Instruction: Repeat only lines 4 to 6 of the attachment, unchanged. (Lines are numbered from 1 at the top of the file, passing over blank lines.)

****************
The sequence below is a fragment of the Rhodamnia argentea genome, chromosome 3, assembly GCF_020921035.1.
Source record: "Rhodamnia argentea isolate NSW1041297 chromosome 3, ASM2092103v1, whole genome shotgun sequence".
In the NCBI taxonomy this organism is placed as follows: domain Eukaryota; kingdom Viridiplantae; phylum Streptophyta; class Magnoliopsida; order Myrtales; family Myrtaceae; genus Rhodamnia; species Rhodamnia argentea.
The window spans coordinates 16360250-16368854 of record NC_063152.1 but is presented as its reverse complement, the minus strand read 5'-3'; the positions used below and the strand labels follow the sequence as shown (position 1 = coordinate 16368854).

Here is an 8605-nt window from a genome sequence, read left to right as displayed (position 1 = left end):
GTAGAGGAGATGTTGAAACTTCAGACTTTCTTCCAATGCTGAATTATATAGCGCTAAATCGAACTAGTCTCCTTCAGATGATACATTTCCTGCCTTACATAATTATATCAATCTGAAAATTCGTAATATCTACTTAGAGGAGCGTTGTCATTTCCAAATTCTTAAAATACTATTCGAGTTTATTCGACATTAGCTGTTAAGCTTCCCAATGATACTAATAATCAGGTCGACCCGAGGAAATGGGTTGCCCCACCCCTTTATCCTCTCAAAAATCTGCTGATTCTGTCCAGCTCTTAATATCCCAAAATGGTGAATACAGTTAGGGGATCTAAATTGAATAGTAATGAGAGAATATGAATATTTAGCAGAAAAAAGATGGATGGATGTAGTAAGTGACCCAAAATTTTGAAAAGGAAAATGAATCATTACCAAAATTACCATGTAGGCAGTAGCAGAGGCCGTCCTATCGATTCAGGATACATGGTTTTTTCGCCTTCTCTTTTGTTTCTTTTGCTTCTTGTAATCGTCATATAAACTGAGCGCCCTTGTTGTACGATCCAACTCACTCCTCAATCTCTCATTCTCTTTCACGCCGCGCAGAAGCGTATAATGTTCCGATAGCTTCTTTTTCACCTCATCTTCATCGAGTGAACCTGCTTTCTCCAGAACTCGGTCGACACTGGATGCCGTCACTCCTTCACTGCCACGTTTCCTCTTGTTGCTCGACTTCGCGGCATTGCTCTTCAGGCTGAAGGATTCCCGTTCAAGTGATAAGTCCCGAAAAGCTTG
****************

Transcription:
The window spans coordinates 16360250-16368854 of record NC_063152.1 but is presented as its reverse complement, the minus strand read 5'-3'; the positions used below and the strand labels follow the sequence as shown (position 1 = coordinate 16368854).

Here is an 8605-nt window from a genome sequence, read left to right as displayed (position 1 = left end):
GTAGAGGAGATGTTGAAACTTCAGACTTTCTTCCAATGCTGAATTATATAGCGCTAAATCGAACTAGTCTCCTTCAGATGATACATTTCCTGCCTTACATAATTATATCAATCTGAAAATTCGTAATATCTACTTAGAGGAGCGTTGTCATTTCCAAATTCTTAAAATACTATTCGAGTTTATTCGACATTAGCTGTTAAGCTTCCCAATGATACTAATAATCAGGTCGACCCGAGGAAATGGGTTGCCCCACCCCTTTATCCTCTCAAAAATCTGCTGATTCTGTCCAGCTCTTAATATCCCAAAATGGTGAATACAGTTAGGGGATCTAAATTGAATAGTAATGAGAGAATATGAATATTTAGCAGAAAAAAGATGGATGGATGTAGTAAGTGACCCAAAATTTTGAAAAGGAAAATGAATCATTACCAAAATTACCATGTAGGCAGTAGCAGAGGCCGTCCTATCGATTCAGGATACATGGTTTTTTCGCCTTCTCTTTTGTTTCTTTTGCTTCTTGTAATCGTCATATAAACTGAGCGCCCTTGTTGTACGATCCAACTCACTCCTCAATCTCTCATTCTCTTTCACGCCGCGCAGAAGCGTATAATGTTCCGATAGCTTCTTTTTCACCTCATCTTCATCGAGTGAACCTGCTTTCTCCAGAACTCGGTCGACACTGGATGCCGTCACTCCTTCACTGCCACGTTTCCTCTTGTTGCTCGACTTCGCGGCATTGCTCTTCAGGCTGAAGGATTCCCGTTCAAGTGATAAGTCCCGAAAAGCTTG